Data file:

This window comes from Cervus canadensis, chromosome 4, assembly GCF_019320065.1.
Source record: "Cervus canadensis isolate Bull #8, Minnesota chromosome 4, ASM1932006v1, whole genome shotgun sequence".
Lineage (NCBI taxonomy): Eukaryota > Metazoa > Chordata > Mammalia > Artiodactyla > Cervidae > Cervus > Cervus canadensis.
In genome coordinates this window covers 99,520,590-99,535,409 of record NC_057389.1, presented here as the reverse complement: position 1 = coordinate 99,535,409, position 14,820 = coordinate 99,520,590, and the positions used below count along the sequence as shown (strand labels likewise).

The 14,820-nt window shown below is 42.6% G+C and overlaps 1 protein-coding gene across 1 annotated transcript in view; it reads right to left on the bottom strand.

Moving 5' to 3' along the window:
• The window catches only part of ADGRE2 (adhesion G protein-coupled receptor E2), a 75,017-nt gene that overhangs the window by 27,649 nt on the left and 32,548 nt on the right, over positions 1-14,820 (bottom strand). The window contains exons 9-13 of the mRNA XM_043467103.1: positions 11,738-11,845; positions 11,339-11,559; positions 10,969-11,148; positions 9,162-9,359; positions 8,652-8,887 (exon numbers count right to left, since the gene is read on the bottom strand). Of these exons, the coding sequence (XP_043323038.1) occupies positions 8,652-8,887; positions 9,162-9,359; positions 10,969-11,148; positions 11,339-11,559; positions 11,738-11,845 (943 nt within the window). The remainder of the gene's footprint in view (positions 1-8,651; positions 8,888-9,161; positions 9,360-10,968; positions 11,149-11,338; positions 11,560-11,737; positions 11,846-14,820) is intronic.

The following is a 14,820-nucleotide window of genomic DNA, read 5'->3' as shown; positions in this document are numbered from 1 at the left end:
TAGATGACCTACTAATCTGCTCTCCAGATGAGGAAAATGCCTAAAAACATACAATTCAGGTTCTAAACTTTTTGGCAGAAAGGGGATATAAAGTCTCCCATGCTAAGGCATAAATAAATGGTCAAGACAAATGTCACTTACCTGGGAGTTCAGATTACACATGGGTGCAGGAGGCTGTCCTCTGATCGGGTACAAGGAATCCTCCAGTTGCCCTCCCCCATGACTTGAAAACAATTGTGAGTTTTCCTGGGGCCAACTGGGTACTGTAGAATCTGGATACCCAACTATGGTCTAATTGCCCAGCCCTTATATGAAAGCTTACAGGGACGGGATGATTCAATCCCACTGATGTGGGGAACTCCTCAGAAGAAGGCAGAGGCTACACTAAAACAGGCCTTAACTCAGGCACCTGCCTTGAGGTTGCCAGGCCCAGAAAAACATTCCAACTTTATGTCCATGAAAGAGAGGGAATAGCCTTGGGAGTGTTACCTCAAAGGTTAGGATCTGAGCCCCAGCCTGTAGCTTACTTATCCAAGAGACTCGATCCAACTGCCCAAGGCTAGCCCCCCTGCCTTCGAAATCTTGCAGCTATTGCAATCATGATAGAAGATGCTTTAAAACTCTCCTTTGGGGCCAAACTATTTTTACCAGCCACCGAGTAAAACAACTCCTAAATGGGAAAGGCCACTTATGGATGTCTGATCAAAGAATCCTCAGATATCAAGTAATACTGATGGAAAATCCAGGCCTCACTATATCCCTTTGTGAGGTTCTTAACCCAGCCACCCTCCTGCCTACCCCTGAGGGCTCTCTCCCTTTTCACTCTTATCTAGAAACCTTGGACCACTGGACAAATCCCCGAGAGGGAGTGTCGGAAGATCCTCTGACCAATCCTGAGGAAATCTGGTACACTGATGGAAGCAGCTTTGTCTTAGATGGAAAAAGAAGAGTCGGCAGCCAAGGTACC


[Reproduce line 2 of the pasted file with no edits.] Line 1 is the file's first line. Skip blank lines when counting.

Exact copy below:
Source record: "Cervus canadensis isolate Bull #8, Minnesota chromosome 4, ASM1932006v1, whole genome shotgun sequence".